Don’t believe me that this is a problem? I could cite my own personal experience, but we are all aware (I hope) that individual experience is just about the worst possible resource for knowledge in the Christian life. To be sure, I’ve been in numerous conversations where my interlocutor attempted to dodge the particularities of Christian teaching by giving a nod to mystery and to the apophatic way. Let’s look instead two examples, in which I have added the emphases to highlight today’s topic.
A piece by Gene Marshall over at ProgressiveChristianity.org mentions mystery several times. He goes so far as to reduce God to capital-M ‘Mystery,’ like so:
At the same time, “God,” as used in the Bible, points to an actual experience, an actual encounter with, how shall we say it, the Ground of our Being; the Mystery, Depth, and Greatness of our lives; Final Reality; Reality as a Whole; the Mystery that will not go away.
Drawing on the existentialism of Tillich and others, Marshall avoids anything particular about God by the apophatic turn.
I generally try to avoid quoting comments, but in this instance it just fits too perfectly (I also mean nothing personal by this, as I have no idea who this particular commenter is). Once again, in a discussion about Christian doctrine, the commenter uses the apophatic turn to stay in the realm of generic, personal-experience deity:
If you believe that God exist as three distinct persons and one of those persons incarnated as a human being in first century Palestine, good for you. It maybe right. Seems like you are 100% sure that Nicene Creed is the true doctrine about God and I am glad to hear that. Personally I cannot bring myself to believe that. I am agnostic about it. I am not an atheist. I believe that being similar to understanding of God most likely exist, more similar to understanding in Advaita Vedanta, Stoicism, Peripateticism and Process theology. But I maybe wrong. I am more of fan of apophatic theology.
Note here that “apophatic” has little content save being against the Nicene Creed and similar to a variety of non-Christian faiths and Process theology. Further note how similar the above comments sound to that of Gretta Vosper, the United Church of Canada pastor fighting to keep her credentials because everyone else knows she’s an atheist while she maintains she’s evolved into a higher, non-theistic conception of the divine. Read: poppycock.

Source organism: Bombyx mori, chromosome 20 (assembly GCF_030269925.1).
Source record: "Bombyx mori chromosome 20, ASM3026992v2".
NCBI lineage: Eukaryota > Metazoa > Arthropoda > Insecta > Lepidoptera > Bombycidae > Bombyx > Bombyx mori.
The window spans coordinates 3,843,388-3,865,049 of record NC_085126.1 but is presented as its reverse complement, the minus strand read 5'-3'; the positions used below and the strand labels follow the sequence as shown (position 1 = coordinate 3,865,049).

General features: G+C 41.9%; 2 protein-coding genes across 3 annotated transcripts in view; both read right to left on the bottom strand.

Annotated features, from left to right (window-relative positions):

The Truth: The End of the Apophatic is the Holy Trinity
What’s truly sad is that apophatic theology is a valued part of Christian teaching, particularly in the East. While the vast majority of Christians today have domesticated the transcendent, attempting to pull God down to our level and make the Divine only a friend, or a healer, a get-out-of-jail-free card or a cosmic soup of affirmation, the apophatic tradition at its best reminds us to keep silent before the incomprehensibility of our Maker.
Oh, Mystery there is: the One whom we love is too holy for words and, as Israel attests, the ‘I AM’ whose name is too holy to pronounce and too grand to scribble, this God, our God cannot be named by our limited imaginations, tamed by our feeble intellect, claimed for our puny projects.
But Christians, you see, revel not just in mystery but also in paradox. This unutterable God has made Godself known to us in a particular way. The goal of the apophatic, the Mystery that we claim as Christians, is named not by our own fatuous grasping but by God’s gracious condescension His creatures. The great Russian Orthodox scholar-priest Vladimir Lossky thus reflects,
“This is the end of the endless way; the limit of the limitless ascent; Incomprehensibility reveals Himself in the very fact of His being incomprehensible, for his incomprehensibility is rooted in the fact that God is not only Nature but also Three Persons; the incomprehensible Nature is incomprehensible inasmuch as it is the Nature of the Father, of the Son and of the Holy Ghost; God, incomprehensible because Trinity yet manifesting Himself as Trinity. Here apophaticism finds its fulfillment in the revelation of the Holy Trinity as primordial fact, ultimate reality, first datum which cannot be deduced, explained or discovered by way of any other truth; for there is nothing which is prior to it. Apophatic thought, renouncing every support, finds its support in God, whose incomprehensibility appears as Trinity. Here thought gains a stability which cannot be shaken; theology finds its foundation; ignorance passes into knowledge.”
In God’s nature or substance, that “stuff” (if you’ll forgive the vulgar imprecision) of which God is, God is utterly unknowable because God is outside and above and beyond us. But in God’s hypostases, the Tri-Personal God has made himself known to us. The Mystery has given us a glimpse; not a full view everything, of course, for that would be like asking to stare at the sun when it is one block away.
But what we can know about this God, what God has revealed to us in Scripture, through the teaching of Apostles, Saints, and Doctors of the Church, and most especially through life of Jesus, we gladly and happily confess as the Most Blessed Trinity.